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Quickstart Android

This tutorial will help you start sending analytics data from your Android app to Intilery.

If you want to dive deeper at any point, check out the Android Source Reference.

Step 1: Install the Library#

The recommended way to install the library for Android is with a build system like Gradle. This makes it simple to upgrade versions and add destinations. The library is distributed using Maven Central. Simply add the analytics SDK to your module’s build.gradle file:

dependencies {  implementation ''}

Step 2. Initialize the Client#

We recommend initializing the client in your Application subclass.

// Create an analytics client with the given context and Intilery write key.Analytics analytics = new Analytics.Builder(context, YOUR_WRITE_KEY)  .trackApplicationLifecycleEvents() // Enable this to record certain application events automatically!  .recordScreenViews() // Enable this to record screen views automatically!  .build();
// Set the initialized instance as a globally accessible instance.Analytics.setSingletonInstance(analytics);


  • Automatically tracking lifecycle events (Application Opened, Application Installed, Application Updated) and is optional, but highly recommended to hit the ground running with core events! See below for more info!

Step 3. Add Permissions#

Ensure that the necessary permissions are declared in your application’s AndroidManifest.xml.

<manifest xmlns:android="" package="">  ...  <!-- Required for internet. -->  <uses-permission android:name="android.permission.INTERNET"/></manifest>

Step 4. Identify Users#

Good to know: For any of the different methods described in this quickstart, you can replace the properties and traits in the code samples with variables that represent the data collected.

The identify method is one of our core API methods. It’s how you tie one of your users and their actions to a recognizable userId. It also lets you record traits about the user, like their email, name, account type, etc. You can read more about it in the identify reference.

When and where you call identify depends on how your users are authenticated, but doing it in the onCreate method of your Application class would be most common, as long as you know who your user is. If your user is still anonymous, you should skip this part and we’ll attribute the subsequent events to an anonymousId instead.

Here’s what a basic call to identify might look like:

Analytics.with(context).identify("f4ca124298", new Traits().putName("Michael Bolton").putEmail(""));

That’s identifying Michael by his unique User ID (the one you know him by in your database) and labeling him with name and email traits.

Hold up though! When you actually put that code in your Android app, you’ll need to replace all those hard-coded strings with details about the currently logged-in user.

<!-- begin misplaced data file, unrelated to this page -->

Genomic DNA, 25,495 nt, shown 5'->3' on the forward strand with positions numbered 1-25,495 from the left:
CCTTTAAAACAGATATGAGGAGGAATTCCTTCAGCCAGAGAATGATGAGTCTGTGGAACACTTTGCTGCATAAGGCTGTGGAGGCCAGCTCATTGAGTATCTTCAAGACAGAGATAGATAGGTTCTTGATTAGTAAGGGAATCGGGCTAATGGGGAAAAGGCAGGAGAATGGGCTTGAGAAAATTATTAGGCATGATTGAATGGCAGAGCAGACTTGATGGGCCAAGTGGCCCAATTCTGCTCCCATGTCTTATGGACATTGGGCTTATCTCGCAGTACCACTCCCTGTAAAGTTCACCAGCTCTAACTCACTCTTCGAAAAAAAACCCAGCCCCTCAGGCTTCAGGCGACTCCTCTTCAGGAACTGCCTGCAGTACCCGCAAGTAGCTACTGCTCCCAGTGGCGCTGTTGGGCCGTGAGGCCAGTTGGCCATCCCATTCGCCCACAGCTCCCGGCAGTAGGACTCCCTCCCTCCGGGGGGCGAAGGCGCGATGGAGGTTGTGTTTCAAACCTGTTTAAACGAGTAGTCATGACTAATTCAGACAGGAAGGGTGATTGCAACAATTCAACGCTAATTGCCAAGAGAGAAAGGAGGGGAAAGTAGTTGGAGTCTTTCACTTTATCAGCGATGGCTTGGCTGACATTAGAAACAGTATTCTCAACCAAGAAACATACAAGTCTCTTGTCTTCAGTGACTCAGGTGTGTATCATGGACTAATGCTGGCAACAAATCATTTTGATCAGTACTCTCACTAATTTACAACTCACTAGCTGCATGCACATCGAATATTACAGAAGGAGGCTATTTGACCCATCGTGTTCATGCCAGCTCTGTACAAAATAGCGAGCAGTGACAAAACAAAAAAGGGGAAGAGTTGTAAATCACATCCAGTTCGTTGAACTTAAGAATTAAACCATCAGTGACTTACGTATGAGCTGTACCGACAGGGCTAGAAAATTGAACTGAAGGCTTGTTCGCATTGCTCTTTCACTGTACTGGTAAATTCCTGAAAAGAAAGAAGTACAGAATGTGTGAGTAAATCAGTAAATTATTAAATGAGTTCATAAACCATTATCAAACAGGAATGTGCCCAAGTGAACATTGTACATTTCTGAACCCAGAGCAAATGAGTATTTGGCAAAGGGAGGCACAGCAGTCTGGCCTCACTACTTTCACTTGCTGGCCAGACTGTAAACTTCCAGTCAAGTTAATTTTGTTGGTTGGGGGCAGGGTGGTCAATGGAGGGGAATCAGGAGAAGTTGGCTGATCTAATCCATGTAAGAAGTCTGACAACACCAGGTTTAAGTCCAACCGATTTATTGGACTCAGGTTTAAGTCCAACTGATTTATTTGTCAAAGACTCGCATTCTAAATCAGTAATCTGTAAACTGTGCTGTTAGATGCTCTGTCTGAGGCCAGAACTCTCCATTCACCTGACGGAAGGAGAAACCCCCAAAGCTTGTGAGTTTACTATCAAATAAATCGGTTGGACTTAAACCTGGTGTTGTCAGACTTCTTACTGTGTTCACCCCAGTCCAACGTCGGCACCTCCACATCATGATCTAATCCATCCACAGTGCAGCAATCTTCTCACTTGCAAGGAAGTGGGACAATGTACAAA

Once you’ve added an identify call, you’re ready to move on to…

Step 5. Track Actions#

The track method is how you record any actions your users perform. Each action is known by a name, like “Purchased a T-Shirt”. You can also record properties specific to those actions. You can read more about track in the track reference.

To get started, our SDK can automatically track a few key common events, such as the Application Installed, Application Updated and Application Opened. Simply enable this option during initialization.

Analytics analytics = new Analytics.Builder(context, writeKey)  .trackApplicationLifecycleEvents()  .build();

You’ll also want to track events that are indicators of success for your mobile app, like Signed Up, Purchased Item or Bookmarked Article. We recommend tracking just a few important events. You can always add more later!

Here’s what a call to track might look like when a user signs up:

Analytics.with(context).track("Signed up", new Properties().putValue("plan", "Enterprise"));

That’s just telling us that your user just triggered the Signed Up event and chose your hypothetical 'Enterprise' plan. Properties are simple key-value pairs that can be anything you want to record, for example:

Analytics.with(context).track("Bookmarked Article", new Properties()  .putValue("title", "Snow Fall")  .putValue("subtitle", "The Avalance at Tunnel Creek")  .putValue("author", "John Branch"));

You’ll want to track events that are indicators of success for your mobile app, like Signed Up, Purchased Item or Bookmarked Article.

To get started, we recommend tracking just a few important events. You can always add more later!

Once you’ve added a few track calls, you’re done! You successfully instrumented your app! Now you’re ready to turn on any destination you fancy from our interface, margarita in hand.

What’s Next?#

We just walked through the quickest way to get started with Intilery using Analytics for Android. You might also want to check out our full Analytics for Android reference to see what else is possible, or read about the Tracking API methods to get a sense for the bigger picture.